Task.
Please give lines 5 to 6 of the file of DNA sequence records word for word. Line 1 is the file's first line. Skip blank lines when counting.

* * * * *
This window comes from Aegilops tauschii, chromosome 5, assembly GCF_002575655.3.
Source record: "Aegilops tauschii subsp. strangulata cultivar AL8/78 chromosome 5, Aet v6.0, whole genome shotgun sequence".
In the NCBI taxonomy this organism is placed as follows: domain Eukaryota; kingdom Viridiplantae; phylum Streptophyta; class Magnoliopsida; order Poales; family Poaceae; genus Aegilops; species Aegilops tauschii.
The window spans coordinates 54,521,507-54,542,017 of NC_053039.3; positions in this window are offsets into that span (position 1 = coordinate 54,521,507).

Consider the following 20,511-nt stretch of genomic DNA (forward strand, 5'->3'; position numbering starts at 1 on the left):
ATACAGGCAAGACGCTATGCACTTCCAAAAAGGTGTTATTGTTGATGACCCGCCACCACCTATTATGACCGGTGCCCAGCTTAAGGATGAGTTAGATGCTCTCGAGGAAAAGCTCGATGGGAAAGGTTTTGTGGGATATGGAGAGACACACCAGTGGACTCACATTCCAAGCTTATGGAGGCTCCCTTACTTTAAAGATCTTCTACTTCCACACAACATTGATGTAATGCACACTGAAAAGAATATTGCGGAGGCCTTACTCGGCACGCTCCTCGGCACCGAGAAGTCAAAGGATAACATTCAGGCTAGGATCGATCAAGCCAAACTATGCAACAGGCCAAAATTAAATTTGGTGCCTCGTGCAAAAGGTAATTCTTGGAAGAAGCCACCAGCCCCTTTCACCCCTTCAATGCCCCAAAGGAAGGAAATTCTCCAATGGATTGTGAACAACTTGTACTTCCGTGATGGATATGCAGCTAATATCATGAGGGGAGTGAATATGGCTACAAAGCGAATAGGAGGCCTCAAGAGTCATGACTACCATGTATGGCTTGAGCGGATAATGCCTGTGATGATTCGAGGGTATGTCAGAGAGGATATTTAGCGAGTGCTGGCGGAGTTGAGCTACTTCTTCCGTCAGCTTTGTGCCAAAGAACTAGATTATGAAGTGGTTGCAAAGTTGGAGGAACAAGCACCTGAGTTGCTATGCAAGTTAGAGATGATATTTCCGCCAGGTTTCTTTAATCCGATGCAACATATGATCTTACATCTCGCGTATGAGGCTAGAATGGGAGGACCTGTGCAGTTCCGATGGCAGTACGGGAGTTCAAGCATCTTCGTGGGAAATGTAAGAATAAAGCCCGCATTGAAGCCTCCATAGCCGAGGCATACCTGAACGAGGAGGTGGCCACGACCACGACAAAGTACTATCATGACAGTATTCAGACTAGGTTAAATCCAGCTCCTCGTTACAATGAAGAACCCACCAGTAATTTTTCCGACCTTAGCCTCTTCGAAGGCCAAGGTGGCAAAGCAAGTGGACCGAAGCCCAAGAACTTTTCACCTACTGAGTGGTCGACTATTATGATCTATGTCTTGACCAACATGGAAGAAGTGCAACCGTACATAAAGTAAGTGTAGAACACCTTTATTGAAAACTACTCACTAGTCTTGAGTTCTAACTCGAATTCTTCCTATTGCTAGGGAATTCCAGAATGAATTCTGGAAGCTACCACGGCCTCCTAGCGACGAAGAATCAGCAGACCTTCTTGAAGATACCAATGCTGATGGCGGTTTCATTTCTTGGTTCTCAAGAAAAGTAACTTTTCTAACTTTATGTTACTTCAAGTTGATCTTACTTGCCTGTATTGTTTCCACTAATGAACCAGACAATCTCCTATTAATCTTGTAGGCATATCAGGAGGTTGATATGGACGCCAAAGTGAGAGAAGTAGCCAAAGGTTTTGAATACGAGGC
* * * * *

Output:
Consider the following 20,511-nt stretch of genomic DNA (forward strand, 5'->3'; position numbering starts at 1 on the left):
ATACAGGCAAGACGCTATGCACTTCCAAAAAGGTGTTATTGTTGATGACCCGCCACCACCTATTATGACCGGTGCCCAGCTTAAGGATGAGTTAGATGCTCTCGAGGAAAAGCTCGATGGGAAAGGTTTTGTGGGATATGGAGAGACACACCAGTGGACTCACATTCCAAGCTTATGGAGGCTCCCTTACTTTAAAGATCTTCTACTTCCACACAACATTGATGTAATGCACACTGAAAAGAATATTGCGGAGGCCTTACTCGGCACGCTCCTCGGCACCGAGAAGTCAAAGGATAACATTCAGGCTAGGATCGATCAAGCCAAACTATGCAACAGGCCAAAATTAAATTTGGTGCCTCGTGCAAAAGGTAATTCTTGGAAGAAGCCACCAGCCCCTTTCACCCCTTCAATGCCCCAAAGGAAGGAAATTCTCCAATGGATTGTGAACAACTTGTACTTCCGTGATGGATATGCAGCTAATATCATGAGGGGAGTGAATATGGCTACAAAGCGAATAGGAGGCCTCAAGAGTCATGACTACCATGTATGGCTTGAGCGGATAATGCCTGTGATGATTCGAGGGTATGTCAGAGAGGATATTTAGCGAGTGCTGGCGGAGTTGAGCTACTTCTTCCGTCAGCTTTGTGCCAAAGAACTAGATTATGAAGTGGTTGCAAAGTTGGAGGAACAAGCACCTGAGTTGCTATGCAAGTTAGAGATGATATTTCCGCCAGGTTTCTTTAATCCGATGCAACATATGATCTTACATCTCGCGTATGAGGCTAGAATGGGAGGACCTGTGCAGTTCCGATGGCAGTACGGGAGTTCAAGCATCTTCGTGGGAAATGTAAGAATAAAGCCCGCATTGAAGCCTCCATAGCCGAGGCATACCTGAACGAGGAGGTGGCCACGACCACGACAAAGTACTATCATGACAGTATTCAGACTAGGTTAAATCCAGCTCCTCGTTACAATGAAGAACCCACCAGTAATTTTTCCGACCTTAGCCTCTTCGAAGGCCAAGGTGGCAAAGCAAGTGGACCGAAGCCCAAGAACTTTTCACCTACTGAGTGGTCGACTATTATGATCTATGTCTTGACCAACATGGAAGAAGTGCAACCGTACATAAAGTAAGTGTAGAACACCTTTATTGAAAACTACTCACTAGTCTTGAGTTCTAACTCGAATTCTTCCTATTGCTAGGGAATTCCAGAATGAATTCTGGAAGCTACCACGGCCTCCTAGCGACGAAGAATCAGCAGACCTTCTTGAAGATACCAATGCTGATGGCGGTTTCATTTCTTGGTTCTCAAGAAAAGTAACTTTTCTAACTTTATGTTACTTCAAGTTGATCTTACTTGCCTGTATTGTTTCCACTAATGAACCAGACAATCTCCTATTAATCTTGTAGGCATATCAGGAGGTTGATATGGACGCCAAAGTGAGAGAAGTAGCCAAAGGTTTTGAATACGAGGC